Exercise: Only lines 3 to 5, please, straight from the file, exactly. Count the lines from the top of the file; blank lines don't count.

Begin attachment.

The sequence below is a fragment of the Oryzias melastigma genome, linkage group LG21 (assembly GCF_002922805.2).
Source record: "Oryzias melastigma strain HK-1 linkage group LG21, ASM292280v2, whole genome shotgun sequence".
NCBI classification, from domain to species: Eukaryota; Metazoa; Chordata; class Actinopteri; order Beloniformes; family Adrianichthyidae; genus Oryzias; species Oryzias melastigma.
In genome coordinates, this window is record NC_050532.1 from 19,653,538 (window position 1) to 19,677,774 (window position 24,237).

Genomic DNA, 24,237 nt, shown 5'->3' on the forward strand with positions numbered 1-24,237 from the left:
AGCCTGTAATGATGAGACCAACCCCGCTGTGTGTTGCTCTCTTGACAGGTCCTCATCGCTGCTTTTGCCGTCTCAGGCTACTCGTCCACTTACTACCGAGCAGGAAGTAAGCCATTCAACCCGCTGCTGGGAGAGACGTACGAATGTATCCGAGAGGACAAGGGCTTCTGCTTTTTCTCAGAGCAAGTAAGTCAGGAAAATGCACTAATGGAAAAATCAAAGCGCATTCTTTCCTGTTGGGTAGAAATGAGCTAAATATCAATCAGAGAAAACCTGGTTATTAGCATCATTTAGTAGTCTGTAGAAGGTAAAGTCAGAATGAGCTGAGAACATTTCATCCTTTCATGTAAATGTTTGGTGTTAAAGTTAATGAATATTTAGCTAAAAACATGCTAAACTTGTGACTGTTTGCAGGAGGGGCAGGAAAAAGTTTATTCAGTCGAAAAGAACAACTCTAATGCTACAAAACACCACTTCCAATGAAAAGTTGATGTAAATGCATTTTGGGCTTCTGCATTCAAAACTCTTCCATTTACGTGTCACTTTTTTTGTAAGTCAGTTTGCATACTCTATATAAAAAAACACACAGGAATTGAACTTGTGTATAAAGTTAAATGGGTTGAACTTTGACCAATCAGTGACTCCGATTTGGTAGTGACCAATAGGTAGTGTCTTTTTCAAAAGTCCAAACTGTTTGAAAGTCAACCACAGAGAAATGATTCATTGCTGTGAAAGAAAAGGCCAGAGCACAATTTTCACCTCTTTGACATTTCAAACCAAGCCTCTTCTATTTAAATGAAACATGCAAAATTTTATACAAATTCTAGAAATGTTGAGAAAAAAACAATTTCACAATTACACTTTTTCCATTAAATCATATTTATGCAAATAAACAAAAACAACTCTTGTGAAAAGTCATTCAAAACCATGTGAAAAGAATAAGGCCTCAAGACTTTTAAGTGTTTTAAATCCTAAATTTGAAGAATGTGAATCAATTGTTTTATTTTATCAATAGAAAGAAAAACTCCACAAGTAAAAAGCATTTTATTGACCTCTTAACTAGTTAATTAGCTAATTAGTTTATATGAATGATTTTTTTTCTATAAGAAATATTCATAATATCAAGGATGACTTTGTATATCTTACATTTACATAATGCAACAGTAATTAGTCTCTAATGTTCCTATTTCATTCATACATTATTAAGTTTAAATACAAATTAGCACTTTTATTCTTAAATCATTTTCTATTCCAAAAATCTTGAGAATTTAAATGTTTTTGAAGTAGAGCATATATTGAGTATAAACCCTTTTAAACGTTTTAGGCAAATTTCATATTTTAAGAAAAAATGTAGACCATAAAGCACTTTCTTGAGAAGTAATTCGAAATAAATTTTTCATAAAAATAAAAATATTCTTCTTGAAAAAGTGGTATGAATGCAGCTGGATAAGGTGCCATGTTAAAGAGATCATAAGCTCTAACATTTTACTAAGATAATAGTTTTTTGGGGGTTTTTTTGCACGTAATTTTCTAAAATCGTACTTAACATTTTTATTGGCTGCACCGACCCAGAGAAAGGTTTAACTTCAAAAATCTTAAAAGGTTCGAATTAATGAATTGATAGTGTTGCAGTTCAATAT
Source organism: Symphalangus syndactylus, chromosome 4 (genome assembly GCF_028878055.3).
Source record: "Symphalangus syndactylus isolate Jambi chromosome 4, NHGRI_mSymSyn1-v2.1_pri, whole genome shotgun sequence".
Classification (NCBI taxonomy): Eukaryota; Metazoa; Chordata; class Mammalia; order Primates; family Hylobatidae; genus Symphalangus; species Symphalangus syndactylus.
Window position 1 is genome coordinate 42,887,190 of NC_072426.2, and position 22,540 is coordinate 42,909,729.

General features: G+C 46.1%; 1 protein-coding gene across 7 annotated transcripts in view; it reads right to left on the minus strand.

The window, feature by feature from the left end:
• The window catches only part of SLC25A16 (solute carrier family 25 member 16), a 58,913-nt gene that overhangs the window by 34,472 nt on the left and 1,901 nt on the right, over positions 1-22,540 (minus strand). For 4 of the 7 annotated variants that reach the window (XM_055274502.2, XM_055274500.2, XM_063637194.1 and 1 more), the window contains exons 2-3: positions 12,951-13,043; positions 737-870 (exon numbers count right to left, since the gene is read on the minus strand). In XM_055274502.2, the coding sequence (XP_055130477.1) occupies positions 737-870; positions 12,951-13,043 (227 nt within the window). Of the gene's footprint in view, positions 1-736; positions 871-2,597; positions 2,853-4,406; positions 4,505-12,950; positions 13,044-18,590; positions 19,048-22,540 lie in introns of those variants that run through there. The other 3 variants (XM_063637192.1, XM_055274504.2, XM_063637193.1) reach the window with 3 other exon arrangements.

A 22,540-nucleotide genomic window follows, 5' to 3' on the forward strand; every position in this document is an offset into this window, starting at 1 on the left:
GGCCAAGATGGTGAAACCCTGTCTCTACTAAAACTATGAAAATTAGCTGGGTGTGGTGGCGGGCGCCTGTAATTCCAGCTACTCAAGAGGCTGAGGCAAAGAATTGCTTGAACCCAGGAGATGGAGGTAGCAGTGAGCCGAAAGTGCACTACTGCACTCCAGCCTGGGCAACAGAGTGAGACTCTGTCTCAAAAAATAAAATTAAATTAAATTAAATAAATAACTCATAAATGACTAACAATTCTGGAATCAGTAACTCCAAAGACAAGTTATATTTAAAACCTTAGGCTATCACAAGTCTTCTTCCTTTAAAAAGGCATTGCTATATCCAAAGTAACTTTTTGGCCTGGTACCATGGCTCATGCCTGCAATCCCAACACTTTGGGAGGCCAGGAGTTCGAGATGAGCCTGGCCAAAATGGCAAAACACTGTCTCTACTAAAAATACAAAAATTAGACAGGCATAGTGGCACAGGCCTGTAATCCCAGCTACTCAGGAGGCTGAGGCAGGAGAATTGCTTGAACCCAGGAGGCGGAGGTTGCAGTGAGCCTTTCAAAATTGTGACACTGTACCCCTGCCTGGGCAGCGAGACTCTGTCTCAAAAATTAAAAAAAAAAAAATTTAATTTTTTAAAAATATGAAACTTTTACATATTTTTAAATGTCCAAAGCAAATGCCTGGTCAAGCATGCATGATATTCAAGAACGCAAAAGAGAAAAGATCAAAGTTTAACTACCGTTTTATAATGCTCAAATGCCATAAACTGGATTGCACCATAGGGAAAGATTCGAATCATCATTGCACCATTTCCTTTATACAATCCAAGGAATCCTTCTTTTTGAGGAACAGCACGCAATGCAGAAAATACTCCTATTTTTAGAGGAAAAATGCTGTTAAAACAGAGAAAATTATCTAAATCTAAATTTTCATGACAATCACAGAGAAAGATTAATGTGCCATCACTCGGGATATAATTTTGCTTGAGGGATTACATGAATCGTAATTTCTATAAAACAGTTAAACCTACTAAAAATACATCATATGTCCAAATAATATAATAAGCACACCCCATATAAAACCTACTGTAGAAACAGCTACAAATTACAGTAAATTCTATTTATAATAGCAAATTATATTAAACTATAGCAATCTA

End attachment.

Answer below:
NCBI classification, from domain to species: Eukaryota; Metazoa; Chordata; class Actinopteri; order Beloniformes; family Adrianichthyidae; genus Oryzias; species Oryzias melastigma.
In genome coordinates, this window is record NC_050532.1 from 19,653,538 (window position 1) to 19,677,774 (window position 24,237).

Genomic DNA, 24,237 nt, shown 5'->3' on the forward strand with positions numbered 1-24,237 from the left: